Railway commuters have been told that it will now cost at least one internal organ for them to travel to work this year. Costs are said to be so high many would be better off developing a drug addiction and giving up work.

Expert Money told us, “Obviously nothing completely ruinous like heroin addiction. But a mild pain killer addiction could work. Co-codamol for instance. Drug addiction isn’t the total death sentence it used to be and with so many Medicinal Biology graduates these days many drugs ate synthesised aseptically in garages.”

A Department for Public Transport drone told us, “Look, we’ve tried everything in our power to talk people into limiting price rises. We sent a very strongly worded letter, we told them that people would be upset. Myself, I was at a Christmas party for one railway executive and I changed his WiFi username to “Greed”. There’s nothing more we can do.”

Northern Rail told us, “An issue we have is that ever since we made efficiency savings by getting rid of conductor’s, replacing them with automated ticket machines that only work between 11am and 1pm then, ensuring booking offices only open between 10am and 3 pm there’s been a drop in income.”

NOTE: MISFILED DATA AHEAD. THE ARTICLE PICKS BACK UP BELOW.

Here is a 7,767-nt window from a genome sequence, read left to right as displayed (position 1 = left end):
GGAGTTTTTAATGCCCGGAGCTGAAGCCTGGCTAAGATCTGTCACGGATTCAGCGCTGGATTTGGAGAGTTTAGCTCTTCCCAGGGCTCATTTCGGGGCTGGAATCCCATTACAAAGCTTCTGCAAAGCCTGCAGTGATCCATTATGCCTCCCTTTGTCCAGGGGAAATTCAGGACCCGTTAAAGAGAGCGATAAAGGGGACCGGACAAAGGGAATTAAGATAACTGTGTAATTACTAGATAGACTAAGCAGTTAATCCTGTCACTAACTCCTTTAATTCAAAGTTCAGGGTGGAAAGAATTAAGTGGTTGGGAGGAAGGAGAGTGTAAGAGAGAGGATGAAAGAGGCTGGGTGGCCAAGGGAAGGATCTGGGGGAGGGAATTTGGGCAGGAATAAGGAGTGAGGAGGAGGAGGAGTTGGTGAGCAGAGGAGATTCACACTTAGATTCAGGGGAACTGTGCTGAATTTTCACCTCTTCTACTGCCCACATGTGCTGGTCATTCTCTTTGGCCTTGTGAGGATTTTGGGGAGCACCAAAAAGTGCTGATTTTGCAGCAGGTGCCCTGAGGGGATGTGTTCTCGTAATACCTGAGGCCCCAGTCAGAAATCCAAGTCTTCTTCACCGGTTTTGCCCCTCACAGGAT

“We’ve hired a consultancy to get to the bottom of this issue and they say it will take 5 years of diversity training to bring incomes back up. Now, to support that we’re going to have to increase prices to cover the costs of both the consultancy and course costs.”

Railway executives have defended the rises. Southern Rail said, “Look, these rises are needed to guarantee current service levels. Last year we had a 100% on time arrival record. Now, many will say that’s because we cancelled all but one of our trains. And it is, but if you talk to those passengers they’ll say the service they received was brilliant.”

Another executive said, “There are still cheap fares out there. If you book early enough and don’t travel at peak times you can get a good deal. I’ve just found one here that departs Peterborough at 23:30 and arrives in London at midnight. It’s less than 50 quid one way. People just need to be flexible.”

Others have been quick to offer commuters completely useless advice. One man told us, “They need to get on their bikes. The exercise will do them good and increase their productivity. I see nothing wrong with cycling to London from Peterborough everyday.”

A BBC investigative journalist told us, “A lot of people can work from home now. I do it so I don’t see why nobody else can.”

This advice was countered by Dental Assistant Judith Clements, “I think the last dentist I heard of working from home got struck off. I’m not sure how this is meant to help.”